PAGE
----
The laptop battery usually does not come as a hacker target when we consider data security and possible vulnerabilities in our computing systems. Security investigator Charlie Miller found out that modern laptop batteries are simply as hackable as anything else and may be far harder to detect, after he inspected the batteries in some MacBooks, MacBook Pros and MacBook Airs.
Modern laptop batteries contain their own firmware and microcontrollers to supervise power levels, allowing operating systems to check and react accordingly, says Miller. The lithium ion battery inside knows when to end charging even when your notebook is powered off. The battery too can notice and control its heat level to keep a safe temperature.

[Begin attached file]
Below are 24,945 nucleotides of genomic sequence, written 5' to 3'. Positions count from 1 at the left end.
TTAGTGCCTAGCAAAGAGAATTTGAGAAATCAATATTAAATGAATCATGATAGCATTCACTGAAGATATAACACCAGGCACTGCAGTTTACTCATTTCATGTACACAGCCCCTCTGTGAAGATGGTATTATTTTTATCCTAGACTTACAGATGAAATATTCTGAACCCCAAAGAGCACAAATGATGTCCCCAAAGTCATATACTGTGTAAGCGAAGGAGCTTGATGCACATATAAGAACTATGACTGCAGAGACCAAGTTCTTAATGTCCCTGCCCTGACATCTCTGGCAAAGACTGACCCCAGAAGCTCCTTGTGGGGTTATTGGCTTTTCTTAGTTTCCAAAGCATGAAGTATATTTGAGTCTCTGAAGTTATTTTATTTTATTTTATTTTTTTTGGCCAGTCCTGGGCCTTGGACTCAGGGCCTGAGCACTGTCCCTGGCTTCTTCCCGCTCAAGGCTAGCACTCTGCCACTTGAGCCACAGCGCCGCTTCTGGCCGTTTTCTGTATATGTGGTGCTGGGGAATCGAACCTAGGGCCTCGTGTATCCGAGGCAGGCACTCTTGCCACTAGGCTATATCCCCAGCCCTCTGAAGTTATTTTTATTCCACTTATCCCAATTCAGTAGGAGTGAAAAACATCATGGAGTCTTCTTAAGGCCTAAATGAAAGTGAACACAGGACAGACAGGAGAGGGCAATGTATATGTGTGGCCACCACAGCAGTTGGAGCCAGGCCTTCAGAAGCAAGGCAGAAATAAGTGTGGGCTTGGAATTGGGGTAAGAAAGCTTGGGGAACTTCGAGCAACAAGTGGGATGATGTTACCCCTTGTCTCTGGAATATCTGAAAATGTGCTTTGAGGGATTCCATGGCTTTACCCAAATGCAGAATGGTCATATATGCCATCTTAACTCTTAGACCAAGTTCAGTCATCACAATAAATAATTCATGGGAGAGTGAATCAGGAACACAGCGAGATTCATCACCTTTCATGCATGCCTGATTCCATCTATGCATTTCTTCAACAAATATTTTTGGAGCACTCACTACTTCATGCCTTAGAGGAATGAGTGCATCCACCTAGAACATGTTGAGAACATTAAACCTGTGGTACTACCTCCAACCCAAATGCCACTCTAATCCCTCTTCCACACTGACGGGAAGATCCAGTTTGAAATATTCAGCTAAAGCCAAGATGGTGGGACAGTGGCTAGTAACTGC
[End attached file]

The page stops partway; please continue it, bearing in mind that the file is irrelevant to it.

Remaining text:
Miller observed that all embedded chips in the batteries used similar default passwords as he studied the laptops of Apple. This means that a hacker who knows the password could find a way to control the chip’s firmware and in turn manipulate the battery to cause destruction on your system.
There are many probable methods of attack, like not allowing your battery recharge, not allowing it control heat leading to physical risks, and embedding unseen malware that infects your computer. This last one could re-infect your computer repeatedly even after cleaning out the system and reinstalling the entire software if the battery is not changed.
Miller has given his study to Apple and Texas Instruments and expects to reveal the vulnerability at the Black Hat security conference in August. He has as well proposed a fix, which he names “Caulkgun” that replaces the battery firmware’s default password with a random string. On the other hand, this password change can be an issue when it comes to OS updates.